Menorcan Beach Guide



Use this Menorcan Beach Guide to navigate to the individual beaches.

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Cala de Sant Llorenç | Cala en Porter | Cala Llucalari | Cales Coves | Son Bou |




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Cala de Sant Llorenç

Cala Sant Llorenç is 8Kms from Alaior on Menorca's southern coast.The beach is situated between the headlandsof Sant Llorenç and sa Sarola and is small with course grained sand and gravel as stated in the Menorcan Beach Guide.

This stretch of the coast has high cliffs which run from Cala Llucalcari to Cala Sant Llorenç and on a further mile or so to Cala en Porter.

Accessibility by car is said to be possible according to the Menorcan Beach Guide but I have not visited this beach personally. The approach on foot is hard going due to the numerous canyons in this area and I understand this quite beach is more frequently visited by boat



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Cala en Porter

Another of my favourites but for a completely different reasons. The beach is down a steep road or a series of steps which is fine when going to the beach but rather daunting when the time arrives to leave the beach to return to your accommodation.However the geography of the resort makes the beach extremely sheltered from northerly winds. There is ample free parking so acces is very easy if you have a car and in season the beach is well served by public transport, according to the Menorcan Beach Guide including the road train muched loved by children of all ages!



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Cala Llucalari

Cala Llucalcari is a small beach about 8Kms south of Alaior which nestles between Cap de ses Penyes and Cova de sa Calc.

This beach is made up of sans and gravel and the sroounding cliffs are high and steep. To the rear of the beach is a wetland and on the eastern side of the beach grows lush vegitation and Bushes watered from the wetlands area.

The southern area of Menorca is cut by about forty canyons, some of them irrigated by torrents, with a contrasting landscape, as well as a rich flora and fauna. The summits are dry because of their sunny exposition, whereas the sides are dark and wet because they are more protected.

Access by car is limited to parking at Son Bou and then walking the Kilometer or so to Cala Llucalcari, as described in the Menorcan Beach Guide. This explainswhy the beach is never very crowded by tourists nor by locals.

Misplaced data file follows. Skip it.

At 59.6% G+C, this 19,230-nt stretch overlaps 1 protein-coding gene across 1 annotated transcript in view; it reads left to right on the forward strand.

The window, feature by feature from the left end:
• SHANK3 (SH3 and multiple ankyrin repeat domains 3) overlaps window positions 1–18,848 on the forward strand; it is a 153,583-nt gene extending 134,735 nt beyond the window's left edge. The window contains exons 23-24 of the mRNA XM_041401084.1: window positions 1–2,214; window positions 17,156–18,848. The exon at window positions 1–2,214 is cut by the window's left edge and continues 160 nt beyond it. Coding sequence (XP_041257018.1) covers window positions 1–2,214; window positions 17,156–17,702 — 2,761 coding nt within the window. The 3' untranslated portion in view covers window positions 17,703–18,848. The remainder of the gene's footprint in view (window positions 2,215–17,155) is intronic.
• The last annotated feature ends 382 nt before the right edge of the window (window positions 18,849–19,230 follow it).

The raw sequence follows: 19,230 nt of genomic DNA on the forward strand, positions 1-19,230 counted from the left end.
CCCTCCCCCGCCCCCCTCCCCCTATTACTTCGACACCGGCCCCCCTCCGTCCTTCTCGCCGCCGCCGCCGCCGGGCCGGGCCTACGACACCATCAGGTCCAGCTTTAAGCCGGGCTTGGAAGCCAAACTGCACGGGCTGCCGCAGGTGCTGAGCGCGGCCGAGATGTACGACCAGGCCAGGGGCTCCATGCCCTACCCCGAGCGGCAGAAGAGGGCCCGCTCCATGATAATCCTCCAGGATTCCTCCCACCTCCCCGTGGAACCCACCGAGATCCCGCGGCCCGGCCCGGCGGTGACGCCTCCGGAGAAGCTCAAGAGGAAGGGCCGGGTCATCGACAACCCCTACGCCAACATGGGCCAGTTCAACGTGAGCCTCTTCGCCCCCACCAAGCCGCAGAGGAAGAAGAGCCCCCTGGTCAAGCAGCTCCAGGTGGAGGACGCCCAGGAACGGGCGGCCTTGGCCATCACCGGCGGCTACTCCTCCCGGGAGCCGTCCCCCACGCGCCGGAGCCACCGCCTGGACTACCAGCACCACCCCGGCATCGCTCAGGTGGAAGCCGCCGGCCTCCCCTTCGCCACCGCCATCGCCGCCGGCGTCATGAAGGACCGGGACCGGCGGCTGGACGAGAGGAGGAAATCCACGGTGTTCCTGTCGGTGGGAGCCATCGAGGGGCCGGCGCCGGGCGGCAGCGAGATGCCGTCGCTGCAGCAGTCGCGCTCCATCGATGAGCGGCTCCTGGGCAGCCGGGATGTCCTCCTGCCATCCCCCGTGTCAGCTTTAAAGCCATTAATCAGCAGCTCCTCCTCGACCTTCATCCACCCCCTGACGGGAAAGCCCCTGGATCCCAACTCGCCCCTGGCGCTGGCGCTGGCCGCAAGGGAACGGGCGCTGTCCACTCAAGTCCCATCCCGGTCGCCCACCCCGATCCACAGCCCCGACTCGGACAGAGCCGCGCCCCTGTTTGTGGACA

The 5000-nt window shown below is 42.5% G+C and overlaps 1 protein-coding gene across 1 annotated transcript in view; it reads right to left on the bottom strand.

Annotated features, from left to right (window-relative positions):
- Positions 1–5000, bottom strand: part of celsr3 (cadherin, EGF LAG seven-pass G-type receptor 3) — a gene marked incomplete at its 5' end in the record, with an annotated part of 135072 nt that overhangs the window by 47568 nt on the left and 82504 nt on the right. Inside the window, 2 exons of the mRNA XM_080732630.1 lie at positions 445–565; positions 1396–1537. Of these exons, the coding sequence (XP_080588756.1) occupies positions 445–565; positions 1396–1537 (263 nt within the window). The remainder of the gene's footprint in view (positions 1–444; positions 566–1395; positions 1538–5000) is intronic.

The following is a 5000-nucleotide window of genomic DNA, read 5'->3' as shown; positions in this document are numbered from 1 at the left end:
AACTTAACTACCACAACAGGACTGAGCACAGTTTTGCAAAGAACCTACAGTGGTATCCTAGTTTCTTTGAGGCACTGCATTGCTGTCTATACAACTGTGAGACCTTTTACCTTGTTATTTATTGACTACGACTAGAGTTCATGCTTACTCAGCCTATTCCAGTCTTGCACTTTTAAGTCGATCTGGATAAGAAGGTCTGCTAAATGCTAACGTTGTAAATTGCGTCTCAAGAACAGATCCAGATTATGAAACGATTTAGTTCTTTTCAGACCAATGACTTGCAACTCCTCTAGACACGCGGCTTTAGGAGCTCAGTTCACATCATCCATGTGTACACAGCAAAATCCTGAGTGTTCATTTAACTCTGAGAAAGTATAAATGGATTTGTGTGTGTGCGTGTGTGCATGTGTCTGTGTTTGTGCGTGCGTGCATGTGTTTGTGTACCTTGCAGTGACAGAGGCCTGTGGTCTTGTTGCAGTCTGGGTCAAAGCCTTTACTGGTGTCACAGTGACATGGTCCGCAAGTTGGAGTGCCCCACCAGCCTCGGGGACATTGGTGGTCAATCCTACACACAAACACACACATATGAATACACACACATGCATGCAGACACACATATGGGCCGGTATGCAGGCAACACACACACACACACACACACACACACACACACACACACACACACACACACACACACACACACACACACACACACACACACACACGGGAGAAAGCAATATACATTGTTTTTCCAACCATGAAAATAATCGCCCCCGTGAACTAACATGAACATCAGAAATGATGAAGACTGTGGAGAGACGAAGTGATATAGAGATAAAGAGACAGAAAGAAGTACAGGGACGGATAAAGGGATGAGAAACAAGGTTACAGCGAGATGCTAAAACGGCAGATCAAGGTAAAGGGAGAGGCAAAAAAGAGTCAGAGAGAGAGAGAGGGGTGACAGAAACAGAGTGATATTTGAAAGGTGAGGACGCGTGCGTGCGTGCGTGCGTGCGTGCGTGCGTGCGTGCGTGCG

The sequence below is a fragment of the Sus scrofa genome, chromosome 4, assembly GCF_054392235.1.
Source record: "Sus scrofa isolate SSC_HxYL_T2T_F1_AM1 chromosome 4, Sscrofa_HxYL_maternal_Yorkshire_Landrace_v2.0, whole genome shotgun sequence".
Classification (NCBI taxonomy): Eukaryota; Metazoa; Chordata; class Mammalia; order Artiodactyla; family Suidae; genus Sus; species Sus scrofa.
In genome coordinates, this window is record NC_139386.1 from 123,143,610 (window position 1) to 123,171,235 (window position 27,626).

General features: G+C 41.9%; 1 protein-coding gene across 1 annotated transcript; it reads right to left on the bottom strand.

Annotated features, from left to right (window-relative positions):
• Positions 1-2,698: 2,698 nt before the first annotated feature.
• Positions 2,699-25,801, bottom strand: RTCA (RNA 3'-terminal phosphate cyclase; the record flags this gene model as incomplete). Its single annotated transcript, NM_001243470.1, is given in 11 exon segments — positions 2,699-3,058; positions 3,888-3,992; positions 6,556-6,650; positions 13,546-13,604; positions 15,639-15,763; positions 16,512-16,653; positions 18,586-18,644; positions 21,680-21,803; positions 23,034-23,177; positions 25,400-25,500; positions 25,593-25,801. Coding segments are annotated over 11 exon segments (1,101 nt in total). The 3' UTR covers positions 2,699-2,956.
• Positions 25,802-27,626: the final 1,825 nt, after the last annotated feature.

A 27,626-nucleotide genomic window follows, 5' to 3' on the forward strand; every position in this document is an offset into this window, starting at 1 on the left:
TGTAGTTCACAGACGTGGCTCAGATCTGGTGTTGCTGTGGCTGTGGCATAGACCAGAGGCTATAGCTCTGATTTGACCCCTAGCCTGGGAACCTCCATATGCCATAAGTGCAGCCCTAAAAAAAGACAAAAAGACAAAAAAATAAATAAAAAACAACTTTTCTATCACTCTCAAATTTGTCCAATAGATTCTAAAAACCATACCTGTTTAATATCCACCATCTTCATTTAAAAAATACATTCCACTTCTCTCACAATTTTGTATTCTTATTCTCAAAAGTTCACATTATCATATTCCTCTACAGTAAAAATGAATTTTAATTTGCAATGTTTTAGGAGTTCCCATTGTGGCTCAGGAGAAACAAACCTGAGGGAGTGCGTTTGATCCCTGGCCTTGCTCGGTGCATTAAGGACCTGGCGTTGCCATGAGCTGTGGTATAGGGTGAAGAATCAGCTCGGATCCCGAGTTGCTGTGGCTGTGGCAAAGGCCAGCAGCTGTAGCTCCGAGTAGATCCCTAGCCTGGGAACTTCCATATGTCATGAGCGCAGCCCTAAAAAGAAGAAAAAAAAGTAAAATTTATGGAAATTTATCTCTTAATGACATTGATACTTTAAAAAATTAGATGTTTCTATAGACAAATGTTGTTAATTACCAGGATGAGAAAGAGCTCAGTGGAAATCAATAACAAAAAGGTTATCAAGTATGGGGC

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Cales Coves

This is not really a beach it is more of a tourist attraction witha facinating collection of caves, some of which are inhabited. Access tothe small sand and pebbled beach area is down an unmade road. On our visit we left the car at the end of the blacktop road and walked to the coves. We were passed by a number of vehicles, not all suited to the rough track and indeed their was room to park virtually at the water edge. The reason this is more of a touristattraction is that the caves were burial caves. There are about 100 caves around Cales Covesmany of which have been carved into the cliffs. Some you can reach some are inaccessible. If you have the time and energy check out Cales Coves smaller second bay by clambering over the rock head, then go for a dip in the bay's other fork.Nudist use the rocky shelves and cave entrances and swim in the watersof the coves.

There are no facilities at all at the Cove so come prepared if you plan to stay very long.



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Son Bou

My first holiday in Menorca was at Son Bou, perhaps that is why this beach is one of my favourite beaches. However I like to think that my feelings are more analytical. The beach at Son Bou is golden sand which goes on for over a mile. All the way to San Thomas in fact.

The beach is well served with good facilities at the eastern end although the further west you go the less developed it becomes. In this area nudists congregate on this unofficial beach.

In the east the beach is backed by Son Bou itself and a vast car park. This combination makes the eastern end of the beach very crowded especially at the weekend when tourists are joined by locals all seeking a place to settle on the foreshore.



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